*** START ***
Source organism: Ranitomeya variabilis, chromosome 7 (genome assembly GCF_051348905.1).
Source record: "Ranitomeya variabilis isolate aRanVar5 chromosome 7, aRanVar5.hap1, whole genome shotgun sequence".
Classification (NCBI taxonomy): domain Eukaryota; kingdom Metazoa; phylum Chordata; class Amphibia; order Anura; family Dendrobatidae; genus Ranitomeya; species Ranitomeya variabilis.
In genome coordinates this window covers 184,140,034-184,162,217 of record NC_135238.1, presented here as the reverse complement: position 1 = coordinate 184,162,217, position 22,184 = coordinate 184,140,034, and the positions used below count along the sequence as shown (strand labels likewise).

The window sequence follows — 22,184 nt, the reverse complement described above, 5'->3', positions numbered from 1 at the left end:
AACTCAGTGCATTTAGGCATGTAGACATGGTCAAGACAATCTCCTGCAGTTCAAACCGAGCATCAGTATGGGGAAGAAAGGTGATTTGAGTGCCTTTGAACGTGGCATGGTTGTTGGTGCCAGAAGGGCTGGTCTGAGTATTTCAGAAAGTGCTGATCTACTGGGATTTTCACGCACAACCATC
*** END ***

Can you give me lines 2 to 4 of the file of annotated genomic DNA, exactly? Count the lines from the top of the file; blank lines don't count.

Source record: "Ranitomeya variabilis isolate aRanVar5 chromosome 7, aRanVar5.hap1, whole genome shotgun sequence".
Classification (NCBI taxonomy): domain Eukaryota; kingdom Metazoa; phylum Chordata; class Amphibia; order Anura; family Dendrobatidae; genus Ranitomeya; species Ranitomeya variabilis.
In genome coordinates this window covers 184,140,034-184,162,217 of record NC_135238.1, presented here as the reverse complement: position 1 = coordinate 184,162,217, position 22,184 = coordinate 184,140,034, and the positions used below count along the sequence as shown (strand labels likewise).